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The Informed Parent

Tympanostomy Tubes: The Five W’s

by Laura Murphy, M.D.
Published on Feb. 24, 2003

As I struggled to peer into the recesses of squirming two-year-old Katie’s ear, I saw the usually flat and grayish eardrum bulging out towards me, angry, red and apparently ready to burst. Katie screamed in fear and pain as I returned her to her exasperated mother’s arms. Although they were seasoned in the ear infection experience with four recent episodes, both looked utterly exhausted. “Is she going to need tubes?” her mother asked...

The placement of tympanostomy tubes is the most common surgical procedure performed on children. It is an appropriately common procedure for an extremely common problem: otitis media, or ear infection. A 1990 study by the CDC counted 24.5 million office visits for otitis media, and identified it as the most common diagnosis for illness made for children under 15 years. For some children, it becomes a chronic and very troublesome problem that requires surgery. The prospect of surgery is inevitably stressful for families. There are many questions that accompany a referral to the ENT specialist (Ear, Nose,Throat) for the evaluation of possible tubes. The following addresses the five “W’s”: the who, what, where, when and why of tympanostomy tubes.

Who Gets Tympanostomy Tubes?

Once a child has had several episodes of otitis media, parents often want to know at what point does this become a surgical problem. Most know of other children who have had tubes placed and wonder if their child fits the profile as well. Insertion of tubes is usually done for three main indications:

  1. Unilateral or bilateral chronic effusion: in other words, more than three months of fluid in the middle ear space. The presence of fluid is different than an acute infection, but is important in that its presence may affect hearing.
  2. Recurrent acute ear infection: may be defined as four or more episodes in six months.
  3. Two or more breakthrough episodes of acute infection while the child is on daily antibiotic prophylaxis.
  4. ** Other indications might include more rare complications of acute ear infection. The above, however, are the most common reasons for which tubes are placed.

What Are Tympanostomy Tubes?

A tympanostomy tube is a tiny synthetic tube that looks somewhat like a small spool of thread. It is inserted into the tympanic membrane (or eardrum) to create a temporary hole. This allows proper ventilation of the middle ear space. It provides a temporary solution to the child’s ear condition, in a sense buying time while we wait for the child to outgrow the underlying ear dysfunction.

Where Is The Procedure Performed?

Insertion of tympanostomy tubes is usually an outpatient procedure, performed at the hospital or surgery center.

When Is The Procedure Performed?

This can be done at any time for a child with the proper indications. However, some may prefer to do the procedure in the fall and winter months. This is because children with recurrent ear infections tend to have fewer during the summer. They may benefit more from their tubes during the winter with the onslaught of upper respiratory infections that it brings. Also, tubes are harder to care for during the summer with the need for careful water precautions. Of course, every situation is different and it’s fair to say that tubes can certainly be placed at any time of year.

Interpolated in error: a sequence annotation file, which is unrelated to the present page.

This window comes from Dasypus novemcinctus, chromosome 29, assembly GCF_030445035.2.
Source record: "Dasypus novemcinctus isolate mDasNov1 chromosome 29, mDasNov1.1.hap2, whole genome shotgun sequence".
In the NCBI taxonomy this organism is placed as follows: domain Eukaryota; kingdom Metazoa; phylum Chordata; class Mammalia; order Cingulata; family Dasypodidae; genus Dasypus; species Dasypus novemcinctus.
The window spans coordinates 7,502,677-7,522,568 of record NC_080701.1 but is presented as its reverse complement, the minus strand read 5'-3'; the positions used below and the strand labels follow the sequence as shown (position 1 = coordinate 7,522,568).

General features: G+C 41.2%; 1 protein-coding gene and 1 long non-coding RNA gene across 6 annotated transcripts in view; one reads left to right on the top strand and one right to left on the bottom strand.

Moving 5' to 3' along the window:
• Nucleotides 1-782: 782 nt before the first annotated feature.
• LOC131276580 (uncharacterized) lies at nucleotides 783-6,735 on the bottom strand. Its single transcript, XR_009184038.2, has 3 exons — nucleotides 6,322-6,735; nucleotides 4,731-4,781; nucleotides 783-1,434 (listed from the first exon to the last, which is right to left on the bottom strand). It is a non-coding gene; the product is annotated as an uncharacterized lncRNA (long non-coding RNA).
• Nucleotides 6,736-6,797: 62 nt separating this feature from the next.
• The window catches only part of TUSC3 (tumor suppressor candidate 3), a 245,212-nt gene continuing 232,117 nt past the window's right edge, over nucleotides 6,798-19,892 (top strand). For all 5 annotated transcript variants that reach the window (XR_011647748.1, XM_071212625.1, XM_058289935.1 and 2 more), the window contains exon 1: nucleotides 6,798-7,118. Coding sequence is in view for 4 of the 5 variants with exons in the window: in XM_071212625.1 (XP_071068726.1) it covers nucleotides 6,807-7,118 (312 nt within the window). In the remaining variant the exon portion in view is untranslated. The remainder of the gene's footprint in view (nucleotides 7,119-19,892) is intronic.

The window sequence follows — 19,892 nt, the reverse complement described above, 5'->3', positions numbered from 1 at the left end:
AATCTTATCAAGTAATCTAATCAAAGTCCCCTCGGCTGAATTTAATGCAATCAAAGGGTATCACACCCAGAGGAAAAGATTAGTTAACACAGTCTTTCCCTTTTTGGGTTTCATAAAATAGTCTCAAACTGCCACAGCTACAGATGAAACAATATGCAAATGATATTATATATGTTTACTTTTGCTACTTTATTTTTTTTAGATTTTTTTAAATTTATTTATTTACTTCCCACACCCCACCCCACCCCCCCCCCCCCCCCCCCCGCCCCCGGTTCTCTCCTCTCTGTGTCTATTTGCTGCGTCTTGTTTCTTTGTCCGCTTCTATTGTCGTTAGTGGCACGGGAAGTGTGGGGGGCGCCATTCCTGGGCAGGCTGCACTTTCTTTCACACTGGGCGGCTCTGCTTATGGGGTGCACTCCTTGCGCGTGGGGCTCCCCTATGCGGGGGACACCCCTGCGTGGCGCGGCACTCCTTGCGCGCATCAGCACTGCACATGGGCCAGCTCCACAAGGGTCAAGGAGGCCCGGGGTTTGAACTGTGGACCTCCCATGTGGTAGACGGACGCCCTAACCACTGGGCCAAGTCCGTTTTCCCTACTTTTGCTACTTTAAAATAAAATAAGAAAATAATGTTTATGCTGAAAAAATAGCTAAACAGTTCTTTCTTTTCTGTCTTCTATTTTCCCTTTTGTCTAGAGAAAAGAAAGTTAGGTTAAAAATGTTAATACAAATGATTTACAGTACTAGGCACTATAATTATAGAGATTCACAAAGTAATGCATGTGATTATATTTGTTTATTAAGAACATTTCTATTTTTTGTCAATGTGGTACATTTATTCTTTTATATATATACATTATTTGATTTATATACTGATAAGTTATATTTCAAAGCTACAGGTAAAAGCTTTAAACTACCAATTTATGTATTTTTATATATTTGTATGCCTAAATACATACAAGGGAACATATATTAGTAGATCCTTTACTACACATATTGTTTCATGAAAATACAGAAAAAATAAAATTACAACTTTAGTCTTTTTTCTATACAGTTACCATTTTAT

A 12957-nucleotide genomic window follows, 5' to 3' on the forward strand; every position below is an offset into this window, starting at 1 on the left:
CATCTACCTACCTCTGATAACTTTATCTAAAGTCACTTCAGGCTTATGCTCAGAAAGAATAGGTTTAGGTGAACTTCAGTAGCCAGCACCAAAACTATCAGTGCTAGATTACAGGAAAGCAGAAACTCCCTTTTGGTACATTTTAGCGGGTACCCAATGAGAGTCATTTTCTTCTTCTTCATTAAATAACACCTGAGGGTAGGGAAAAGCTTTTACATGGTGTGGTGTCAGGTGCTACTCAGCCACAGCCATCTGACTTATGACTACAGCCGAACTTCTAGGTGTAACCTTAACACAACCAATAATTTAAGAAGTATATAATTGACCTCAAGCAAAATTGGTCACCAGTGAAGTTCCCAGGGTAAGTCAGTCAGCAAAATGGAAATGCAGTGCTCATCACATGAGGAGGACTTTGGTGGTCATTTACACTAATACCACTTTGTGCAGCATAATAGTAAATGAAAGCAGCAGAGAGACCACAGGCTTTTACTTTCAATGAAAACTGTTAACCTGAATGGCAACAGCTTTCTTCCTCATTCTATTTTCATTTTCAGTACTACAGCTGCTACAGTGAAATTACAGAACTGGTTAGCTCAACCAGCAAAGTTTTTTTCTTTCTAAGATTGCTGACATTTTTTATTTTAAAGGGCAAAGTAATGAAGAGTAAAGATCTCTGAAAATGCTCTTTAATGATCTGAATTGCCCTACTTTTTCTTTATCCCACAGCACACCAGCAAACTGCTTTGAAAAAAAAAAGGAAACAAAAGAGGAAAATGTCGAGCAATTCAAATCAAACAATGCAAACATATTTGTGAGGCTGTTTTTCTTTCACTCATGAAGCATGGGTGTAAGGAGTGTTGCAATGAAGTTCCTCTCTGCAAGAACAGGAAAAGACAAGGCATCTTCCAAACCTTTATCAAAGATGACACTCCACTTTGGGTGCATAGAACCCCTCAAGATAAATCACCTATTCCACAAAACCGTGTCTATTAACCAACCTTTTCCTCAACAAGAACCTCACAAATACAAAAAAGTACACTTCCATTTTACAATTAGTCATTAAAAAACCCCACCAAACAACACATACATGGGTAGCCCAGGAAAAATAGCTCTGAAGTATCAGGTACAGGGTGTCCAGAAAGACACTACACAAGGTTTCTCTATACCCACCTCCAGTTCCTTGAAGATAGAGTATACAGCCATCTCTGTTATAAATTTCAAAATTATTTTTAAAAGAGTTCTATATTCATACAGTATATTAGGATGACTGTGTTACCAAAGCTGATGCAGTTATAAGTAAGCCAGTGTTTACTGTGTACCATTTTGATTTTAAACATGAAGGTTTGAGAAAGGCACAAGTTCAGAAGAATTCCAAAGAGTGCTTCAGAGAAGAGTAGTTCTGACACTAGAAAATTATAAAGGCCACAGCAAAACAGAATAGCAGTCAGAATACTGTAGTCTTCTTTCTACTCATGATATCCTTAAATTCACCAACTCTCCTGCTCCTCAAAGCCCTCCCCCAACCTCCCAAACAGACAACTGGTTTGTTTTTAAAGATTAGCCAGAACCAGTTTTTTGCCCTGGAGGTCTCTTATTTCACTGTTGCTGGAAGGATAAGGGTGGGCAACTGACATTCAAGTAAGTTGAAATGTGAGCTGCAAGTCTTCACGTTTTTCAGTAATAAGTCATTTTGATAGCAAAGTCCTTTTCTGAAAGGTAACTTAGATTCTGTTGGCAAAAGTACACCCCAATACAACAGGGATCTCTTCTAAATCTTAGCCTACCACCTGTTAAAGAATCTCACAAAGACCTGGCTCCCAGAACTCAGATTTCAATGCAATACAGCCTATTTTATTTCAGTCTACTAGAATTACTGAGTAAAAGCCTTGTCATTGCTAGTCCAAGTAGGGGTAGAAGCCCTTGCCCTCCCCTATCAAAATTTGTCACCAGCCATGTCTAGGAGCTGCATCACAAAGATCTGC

Why Are Tympanostomy Tubes Placed?

Tympanostomy tubes are placed to allow better ventilation of the middle ear. The middle ear is the space between the eardrum and the inner ear, an air-containing space that also houses the tiny ear bones. It is connected to the nasopharynx (or back of the nose) by a tube called the eustachian tube. The eustachian tube’s role is to control the pressure in the middle ear, trying to equalize it with that of the surrounding atmosphere. It is for this reason that one senses “popping” in the ear when changing altitude. The eustachian tube is opening to allow the pressure of the middle ear and atmosphere to equilibrate. When this tube is not functioning properly, negative pressure develops in the middle ear, which can lead to a build-up of fluid and subsequent infection.

In young children, the eustachian tube is more horizontal than in adults and, therefore, often may not function properly. With growth and time, its function improves. The insertion of artificial tubes is done to temporarily solve the problem as the child grows and his eustachian tubles become, in a sense, more efficient.

Insertion of tympanostomy tubes is a frequently performed, safe, and effective procedure. It alleviates the pain and suffering associated with a miserable condition--that of recurrent ear infections. Done appropriately and in the right candidate, it can really improve quality of life, not only for the afflicted child but also for the entire family! It can allow a suffering little Katie to get on with the real business of a two-year-old...she has better things to scream about.

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